About Shingles (Herpes Zoster)

Key points

  • About 1 in every 3 people in the United States will have shingles (or herpes zoster) in their lifetime.
  • Shingles can sometimes lead to serious complications like long-term nerve pain and vision loss.
  • The best way to protect yourself from shingles is vaccination.
Group of people laughing.

What it is

Shingles is a painful rash illness. People get shingles when the varicella-zoster virus (VZV), which causes chickenpox, reactivates in their bodies after they have already had chickenpox.

An estimated 1 million people get shingles each year in this country. Most people who develop shingles only have it one time during their life. However, you can have shingles more than once.

Signs and symptoms

People with shingles most commonly have a rash around the left or right side of the body. The rash is usually painful, itchy, or tingly.

Shingles can lead to serious complications. The most common shingles complication is long-term nerve pain called postherpetic neuralgia, or PHN.

Who is at risk

You are at risk for shingles if:‎

You have had chickenpox.

More than 99% of Americans born before 1980 had chickenpox, even if they don't remember it. Children can have shingles, but it is not common.

Your risk of shingles and serious complications increases:

  • As you get older.
  • If you have medical conditions that keep your immune systems from working properly such as certain cancers like leukemia and lymphoma, and HIV infection.
  • If you take drugs that keep your immune system from working properly, like steroids and drugs given after an organ transplant.

Causes and spread

If you are near someone with shingles:‎

You cannot get shingles from someone who has shingles.

You can get chickenpox from someone who has shingles if you never had chickenpox or never got chickenpox vaccine. You could then develop shingles later in life.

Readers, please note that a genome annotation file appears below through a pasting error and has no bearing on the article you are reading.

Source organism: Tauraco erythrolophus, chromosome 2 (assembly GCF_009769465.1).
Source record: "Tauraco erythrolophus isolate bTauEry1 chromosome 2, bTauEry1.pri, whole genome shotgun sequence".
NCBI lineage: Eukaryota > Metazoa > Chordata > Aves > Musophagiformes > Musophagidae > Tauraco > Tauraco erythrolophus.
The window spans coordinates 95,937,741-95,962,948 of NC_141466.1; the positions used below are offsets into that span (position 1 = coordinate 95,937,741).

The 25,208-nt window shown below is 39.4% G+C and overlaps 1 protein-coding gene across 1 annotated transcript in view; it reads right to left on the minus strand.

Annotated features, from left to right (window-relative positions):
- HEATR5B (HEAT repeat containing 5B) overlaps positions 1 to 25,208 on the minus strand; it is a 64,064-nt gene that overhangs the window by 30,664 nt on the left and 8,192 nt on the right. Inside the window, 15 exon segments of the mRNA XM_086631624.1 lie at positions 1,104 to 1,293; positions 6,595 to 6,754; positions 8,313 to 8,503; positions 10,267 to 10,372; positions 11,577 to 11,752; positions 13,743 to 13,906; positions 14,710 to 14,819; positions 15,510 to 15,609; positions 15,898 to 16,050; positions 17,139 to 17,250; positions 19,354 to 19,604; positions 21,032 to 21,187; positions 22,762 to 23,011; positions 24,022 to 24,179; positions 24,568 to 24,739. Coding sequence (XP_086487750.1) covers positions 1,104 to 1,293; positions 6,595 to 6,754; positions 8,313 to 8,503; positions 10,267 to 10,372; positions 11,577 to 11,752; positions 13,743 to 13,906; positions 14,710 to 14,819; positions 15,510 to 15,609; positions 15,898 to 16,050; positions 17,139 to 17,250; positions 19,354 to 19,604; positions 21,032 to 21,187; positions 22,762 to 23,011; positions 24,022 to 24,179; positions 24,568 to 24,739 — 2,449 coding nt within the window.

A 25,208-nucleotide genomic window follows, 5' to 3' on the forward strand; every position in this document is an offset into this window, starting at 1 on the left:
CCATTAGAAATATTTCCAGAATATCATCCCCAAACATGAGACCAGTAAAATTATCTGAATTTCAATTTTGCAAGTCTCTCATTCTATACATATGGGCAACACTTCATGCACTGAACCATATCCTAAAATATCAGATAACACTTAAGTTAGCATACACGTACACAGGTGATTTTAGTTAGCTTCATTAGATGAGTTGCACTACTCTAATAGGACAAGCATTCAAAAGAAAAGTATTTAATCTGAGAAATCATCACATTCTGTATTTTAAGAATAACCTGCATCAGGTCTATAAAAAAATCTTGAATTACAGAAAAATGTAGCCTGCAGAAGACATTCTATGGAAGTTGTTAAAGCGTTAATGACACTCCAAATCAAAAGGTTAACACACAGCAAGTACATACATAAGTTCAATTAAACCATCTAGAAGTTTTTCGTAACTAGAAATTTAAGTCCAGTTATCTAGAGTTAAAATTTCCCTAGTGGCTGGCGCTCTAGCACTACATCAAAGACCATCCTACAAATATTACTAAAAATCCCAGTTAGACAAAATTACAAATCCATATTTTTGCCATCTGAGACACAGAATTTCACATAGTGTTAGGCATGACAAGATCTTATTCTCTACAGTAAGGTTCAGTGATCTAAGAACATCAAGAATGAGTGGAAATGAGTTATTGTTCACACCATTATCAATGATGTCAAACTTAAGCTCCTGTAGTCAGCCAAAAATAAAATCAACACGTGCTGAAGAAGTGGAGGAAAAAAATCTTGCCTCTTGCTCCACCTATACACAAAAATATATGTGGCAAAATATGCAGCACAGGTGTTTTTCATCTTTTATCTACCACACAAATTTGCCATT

Shingles is caused by varicella-zoster virus (VZV), the same virus that causes chickenpox. Once a person has chickenpox, the virus stays in their body. The virus can reactivate later in life and cause shingles.

People who never had chickenpox or didn't get chickenpox vaccine can get infected with VZV from someone who has shingles. These people can get the virus through:

  • Direct contact with the fluid from shingles rash blisters.
  • Breathing in virus particles that come from the blisters.

People with chickenpox are more likely to spread VZV than people with shingles.

Keep Reading: About Chickenpox


Protect yourself with the vaccine. CDC recommends two doses of recombinant zoster vaccine (RZV, Shingrix) to prevent shingles and related complications in adults 50 years and older.

Shingrix is also recommended for adults 19 years and older who have weakened immune systems because of disease or therapy.

A couple with produce smiling in the kitchen. Text reads: Got your first dose of the new shingles vaccine? It takes 2. Make an appointment now to get your second dose.
The best way to prevent shingles is by getting 2 doses of the vaccine.

If you have shingles, protect others

Covering the shingles rash can lower the risk of spreading the shingles virus to others. People with shingles cannot spread the virus before the blisters appear or after the rash scabs over.

To prevent spreading the virus to others:

  • Cover the rash
  • Avoid touching or scratching the rash
  • Wash your hands often for at least 20 seconds
  • Avoid contact with the following people until your rash scabs over
    • Pregnant people who never had chickenpox or chickenpox vaccine
    • Premature or low birth weight infants
    • People with weakened immune systems

Treatment and recovery

Several antiviral medicines are available to treat shingles:

  • Acyclovir (ay-sah-EE-kluh-veer)
  • Valacyclovir (va-luh-sah-EE-kluh-veer)
  • Famciclovir (fam-sah-EE-kluh-veer)

These medicines shorten the length and severity of the illness. They work best when you take them as soon as the rash appears. If you think you have shingles, contact your doctor as soon as possible to talk about treatment.

Pain relief medicine may help with the pain caused by shingles. This can be over the counter or a prescription from your doctor. Wet compresses, calamine lotion, and warm oatmeal baths may help relieve itching.